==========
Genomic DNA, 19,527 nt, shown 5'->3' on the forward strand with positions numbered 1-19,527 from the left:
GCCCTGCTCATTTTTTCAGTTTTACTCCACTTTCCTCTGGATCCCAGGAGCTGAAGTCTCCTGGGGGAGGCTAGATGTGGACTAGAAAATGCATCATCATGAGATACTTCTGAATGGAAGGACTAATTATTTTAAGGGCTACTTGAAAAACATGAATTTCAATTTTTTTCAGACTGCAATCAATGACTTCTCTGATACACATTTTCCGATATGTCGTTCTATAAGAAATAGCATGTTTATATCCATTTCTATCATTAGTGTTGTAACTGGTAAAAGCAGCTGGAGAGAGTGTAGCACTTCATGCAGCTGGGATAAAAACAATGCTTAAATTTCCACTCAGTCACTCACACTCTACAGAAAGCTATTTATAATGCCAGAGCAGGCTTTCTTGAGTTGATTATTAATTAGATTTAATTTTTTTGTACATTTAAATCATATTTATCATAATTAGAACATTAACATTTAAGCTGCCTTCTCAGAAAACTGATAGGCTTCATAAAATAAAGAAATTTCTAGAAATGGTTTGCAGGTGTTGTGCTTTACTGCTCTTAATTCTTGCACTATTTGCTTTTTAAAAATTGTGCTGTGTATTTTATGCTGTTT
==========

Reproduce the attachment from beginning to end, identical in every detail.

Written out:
Genomic DNA, 19,527 nt, shown 5'->3' on the forward strand with positions numbered 1-19,527 from the left:
GCCCTGCTCATTTTTTCAGTTTTACTCCACTTTCCTCTGGATCCCAGGAGCTGAAGTCTCCTGGGGGAGGCTAGATGTGGACTAGAAAATGCATCATCATGAGATACTTCTGAATGGAAGGACTAATTATTTTAAGGGCTACTTGAAAAACATGAATTTCAATTTTTTTCAGACTGCAATCAATGACTTCTCTGATACACATTTTCCGATATGTCGTTCTATAAGAAATAGCATGTTTATATCCATTTCTATCATTAGTGTTGTAACTGGTAAAAGCAGCTGGAGAGAGTGTAGCACTTCATGCAGCTGGGATAAAAACAATGCTTAAATTTCCACTCAGTCACTCACACTCTACAGAAAGCTATTTATAATGCCAGAGCAGGCTTTCTTGAGTTGATTATTAATTAGATTTAATTTTTTTGTACATTTAAATCATATTTATCATAATTAGAACATTAACATTTAAGCTGCCTTCTCAGAAAACTGATAGGCTTCATAAAATAAAGAAATTTCTAGAAATGGTTTGCAGGTGTTGTGCTTTACTGCTCTTAATTCTTGCACTATTTGCTTTTTAAAAATTGTGCTGTGTATTTTATGCTGTTT